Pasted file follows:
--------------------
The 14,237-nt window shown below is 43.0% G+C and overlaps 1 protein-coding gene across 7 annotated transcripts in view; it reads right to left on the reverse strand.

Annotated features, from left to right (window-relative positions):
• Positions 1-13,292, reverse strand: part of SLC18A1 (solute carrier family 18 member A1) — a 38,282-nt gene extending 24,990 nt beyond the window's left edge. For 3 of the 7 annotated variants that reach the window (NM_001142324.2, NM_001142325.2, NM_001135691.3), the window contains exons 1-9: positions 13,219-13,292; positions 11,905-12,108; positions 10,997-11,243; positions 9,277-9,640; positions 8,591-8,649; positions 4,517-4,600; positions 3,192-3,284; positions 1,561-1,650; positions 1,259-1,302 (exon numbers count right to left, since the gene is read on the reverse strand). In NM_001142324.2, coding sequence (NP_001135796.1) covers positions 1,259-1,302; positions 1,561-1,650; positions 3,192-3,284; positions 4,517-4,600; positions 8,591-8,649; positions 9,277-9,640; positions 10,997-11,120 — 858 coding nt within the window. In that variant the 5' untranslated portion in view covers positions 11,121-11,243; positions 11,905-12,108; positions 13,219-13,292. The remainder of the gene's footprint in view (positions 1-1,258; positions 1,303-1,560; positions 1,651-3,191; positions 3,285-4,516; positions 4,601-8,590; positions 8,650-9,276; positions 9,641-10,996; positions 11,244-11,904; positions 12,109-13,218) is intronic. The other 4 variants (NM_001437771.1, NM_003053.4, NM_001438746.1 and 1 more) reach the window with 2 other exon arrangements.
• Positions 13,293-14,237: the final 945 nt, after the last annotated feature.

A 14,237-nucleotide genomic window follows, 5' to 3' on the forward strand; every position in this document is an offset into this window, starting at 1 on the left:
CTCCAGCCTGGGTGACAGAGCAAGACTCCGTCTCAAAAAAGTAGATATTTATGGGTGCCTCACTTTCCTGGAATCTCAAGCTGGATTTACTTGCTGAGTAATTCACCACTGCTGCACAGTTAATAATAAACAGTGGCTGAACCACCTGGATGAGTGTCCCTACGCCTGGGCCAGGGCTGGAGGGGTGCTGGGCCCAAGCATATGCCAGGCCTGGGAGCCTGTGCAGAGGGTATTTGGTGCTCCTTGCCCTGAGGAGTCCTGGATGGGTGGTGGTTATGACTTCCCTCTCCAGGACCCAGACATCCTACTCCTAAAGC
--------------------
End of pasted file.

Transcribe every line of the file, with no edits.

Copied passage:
The 14,237-nt window shown below is 43.0% G+C and overlaps 1 protein-coding gene across 7 annotated transcripts in view; it reads right to left on the reverse strand.

Annotated features, from left to right (window-relative positions):
• Positions 1-13,292, reverse strand: part of SLC18A1 (solute carrier family 18 member A1) — a 38,282-nt gene extending 24,990 nt beyond the window's left edge. For 3 of the 7 annotated variants that reach the window (NM_001142324.2, NM_001142325.2, NM_001135691.3), the window contains exons 1-9: positions 13,219-13,292; positions 11,905-12,108; positions 10,997-11,243; positions 9,277-9,640; positions 8,591-8,649; positions 4,517-4,600; positions 3,192-3,284; positions 1,561-1,650; positions 1,259-1,302 (exon numbers count right to left, since the gene is read on the reverse strand). In NM_001142324.2, coding sequence (NP_001135796.1) covers positions 1,259-1,302; positions 1,561-1,650; positions 3,192-3,284; positions 4,517-4,600; positions 8,591-8,649; positions 9,277-9,640; positions 10,997-11,120 — 858 coding nt within the window. In that variant the 5' untranslated portion in view covers positions 11,121-11,243; positions 11,905-12,108; positions 13,219-13,292. The remainder of the gene's footprint in view (positions 1-1,258; positions 1,303-1,560; positions 1,651-3,191; positions 3,285-4,516; positions 4,601-8,590; positions 8,650-9,276; positions 9,641-10,996; positions 11,244-11,904; positions 12,109-13,218) is intronic. The other 4 variants (NM_001437771.1, NM_003053.4, NM_001438746.1 and 1 more) reach the window with 2 other exon arrangements.
• Positions 13,293-14,237: the final 945 nt, after the last annotated feature.

A 14,237-nucleotide genomic window follows, 5' to 3' on the forward strand; every position in this document is an offset into this window, starting at 1 on the left:
CTCCAGCCTGGGTGACAGAGCAAGACTCCGTCTCAAAAAAGTAGATATTTATGGGTGCCTCACTTTCCTGGAATCTCAAGCTGGATTTACTTGCTGAGTAATTCACCACTGCTGCACAGTTAATAATAAACAGTGGCTGAACCACCTGGATGAGTGTCCCTACGCCTGGGCCAGGGCTGGAGGGGTGCTGGGCCCAAGCATATGCCAGGCCTGGGAGCCTGTGCAGAGGGTATTTGGTGCTCCTTGCCCTGAGGAGTCCTGGATGGGTGGTGGTTATGACTTCCCTCTCCAGGACCCAGACATCCTACTCCTAAAGC